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Big Blue Tarp Blog

1 Hiring Tip I Wish I Knew 15 Years Ago [Jan 12. 2017]

by Eric Musselman

A couple of years ago I heard a story at a leadership conference that immediately changed how I approached my hiring process and has proven to have dramatic results.  A while back the CEO of Southwest Airlines – a company that at the time ranked among the best in the nation in customer satisfaction - was asked by another executive if he could share Southwest’s methods for training employees to be friendly and outgoing.  The CEO replied that the secret wasn’t in better training, rather it was this:  “If you want employees that are friendly and outgoing, you need to hire people who are friendly and outgoing”

Hearing that story was an ‘ah-ha’ moment for me.  Of course!  Determine the core, essential qualities that make a great staff member, and hire people who already have them.  There are some qualities and characteristics that some people innately have and hoping for young people to develop them over a ten week summer term was unrealistic.   Now, rather thinking I can significantly train my staff and change them in 10 weeks, I try to start off hiring staff who closely fit our ideal and make minor adjustments through additional training.

Our 5 “Must Have’s”

Our hiring process is now geared to determining if an applicant has our 5 “must have” qualities.  All applicants take part in a two-step process - a written application and a 30 minute in-person interview – which help us determine how well they score in these five areas:

1.    Loves, loves, loves working with children;
This might seem like a no-brainer for a business that works exclusively with children, but you would be surprised at how many applicants who apply to work at camp don’t necessarily love working with kids.  They have good reasons for applying – a desire to gain experience, a family history with the camp, wanting to work with friends, were former campers and want to give back...  They may even like being around children.  But they don’t LOVE it.  We’ve learned to look for the youth who’s faces visibly “light up” even when just talking about being around children because those are ones who are still smiling at the end of the summer!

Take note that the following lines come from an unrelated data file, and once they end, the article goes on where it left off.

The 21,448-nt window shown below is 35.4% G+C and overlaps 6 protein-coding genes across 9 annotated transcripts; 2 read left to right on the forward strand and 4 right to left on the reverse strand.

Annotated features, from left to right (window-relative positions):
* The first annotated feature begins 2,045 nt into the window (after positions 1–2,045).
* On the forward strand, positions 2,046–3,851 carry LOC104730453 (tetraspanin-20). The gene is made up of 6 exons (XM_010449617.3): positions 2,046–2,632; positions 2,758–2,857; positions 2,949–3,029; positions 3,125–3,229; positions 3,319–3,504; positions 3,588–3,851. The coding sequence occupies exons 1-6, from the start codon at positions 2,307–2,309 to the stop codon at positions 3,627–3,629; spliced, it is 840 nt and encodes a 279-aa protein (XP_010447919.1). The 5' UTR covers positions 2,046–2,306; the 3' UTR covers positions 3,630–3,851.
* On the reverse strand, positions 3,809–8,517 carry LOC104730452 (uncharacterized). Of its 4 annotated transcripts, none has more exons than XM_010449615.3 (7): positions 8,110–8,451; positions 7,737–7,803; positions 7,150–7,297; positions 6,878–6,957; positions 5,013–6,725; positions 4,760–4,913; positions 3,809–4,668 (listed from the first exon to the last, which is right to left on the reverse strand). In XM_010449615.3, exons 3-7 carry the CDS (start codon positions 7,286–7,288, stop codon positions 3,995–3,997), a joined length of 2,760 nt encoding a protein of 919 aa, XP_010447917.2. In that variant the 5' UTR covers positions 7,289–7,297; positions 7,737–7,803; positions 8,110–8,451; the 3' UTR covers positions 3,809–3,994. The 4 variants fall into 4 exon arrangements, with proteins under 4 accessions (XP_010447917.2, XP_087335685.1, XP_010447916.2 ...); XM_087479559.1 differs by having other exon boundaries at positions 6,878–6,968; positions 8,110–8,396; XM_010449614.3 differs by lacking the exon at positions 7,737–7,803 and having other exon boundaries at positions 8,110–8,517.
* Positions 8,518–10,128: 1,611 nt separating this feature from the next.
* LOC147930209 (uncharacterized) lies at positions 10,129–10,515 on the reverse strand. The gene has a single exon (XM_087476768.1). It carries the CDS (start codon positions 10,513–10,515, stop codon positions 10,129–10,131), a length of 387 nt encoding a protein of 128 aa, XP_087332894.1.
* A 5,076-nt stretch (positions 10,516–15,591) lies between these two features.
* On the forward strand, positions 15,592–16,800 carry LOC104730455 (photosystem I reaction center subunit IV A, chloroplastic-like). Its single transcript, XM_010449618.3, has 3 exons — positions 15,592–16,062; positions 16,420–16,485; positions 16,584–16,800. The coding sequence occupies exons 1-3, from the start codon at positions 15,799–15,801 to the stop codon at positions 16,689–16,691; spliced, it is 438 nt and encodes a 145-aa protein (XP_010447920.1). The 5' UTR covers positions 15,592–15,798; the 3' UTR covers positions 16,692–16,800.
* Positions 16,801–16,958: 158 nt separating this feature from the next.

2.    Demonstrates maturity and responsibility;
We remind our staff before the summer begins that they are going to be asked to personally care for and be responsible for other people’s most precious possessions, and that is a huge responsibility and privilege.  We believe that if our parents are willing to hand over the care of their children to us, we owe it to them to hire staff members who are capable of the task.  We look for staff members who can be role models in their attitude, work ethic, language, and character.   Hiring responsible staff means we can count on them showing up for work every day, looking out for the needs of their campers, and making good decisions.

3.    Shows creativity in using limited resources;
We have a saying at camp, ‘Make your plans, then expect them to change’.  There are so many unpredictable factors that go into running a camp program that we have to have staff who can improvise on a moment’s notice –either changing their plans or coming up with completely new ones.  Not to mention, that when plans change, those staff are often asked to use whatever is handy to come up with an alternative activity.  You’d be surprised at how many different activities you can do with a toilet plunger, some string, and a rubber ball!

4.    Is inherently optimistic;
Unless you’ve worked at summer camp, you probably underestimate how difficult  it is to be a really good camp counsellor.  Not convinced?  Think about inviting 5 other children from the neighbourhood – ones your child doesn’t already know - to join you for the next five days from 9 until 4.  You’ll need to entertain them, lead them in activities, feed them…and don’t forget everyone expects those children will go home with glowing reports about you and their fun day!  Add in summer heat, challenging personalities, teenage co-workers, parent expectations and a host of other unpredictable factors...  I think you get the picture!  If you don’t have a naturally optimistic outlook on life, a job like this can bury you pretty quickly.

5.    Is a friendly person that others like to be around.
You know exactly the kind of person we’re talking about:  good listener, makes you feel important, goes out of their way to help you whenever you need it, makes you feel comfortable in a group of strangers...Staff like this are magnets for campers and are the ones those campers remember – by name – years later.  I’ll bet if you were a camper once-upon-a-time you’ve already thought about a counsellor who fits this description!

Working at camp is hard work, and students and young adults who have these 5 key qualities not only survive their summer camp experience, but thrive at it.  Now imagine working with a team made up of people like this – who wouldn’t want to be a part of that!

I now have 15 years of experience hiring summer staff teams behind me.  I can say that overall, the summer teams from the past two years –using this hiring philosophy -  are easily the best two teams that I’ve assembled.  

What about your workplace – is it possible to hire for character over skills?  Have you considered what the personality of your ideal employee looks like?   If specific skills are required, is it worth hiring a person with slightly less skill but better character?  Does your company spend time trying to train character traits that certain employees may never be able to achieve?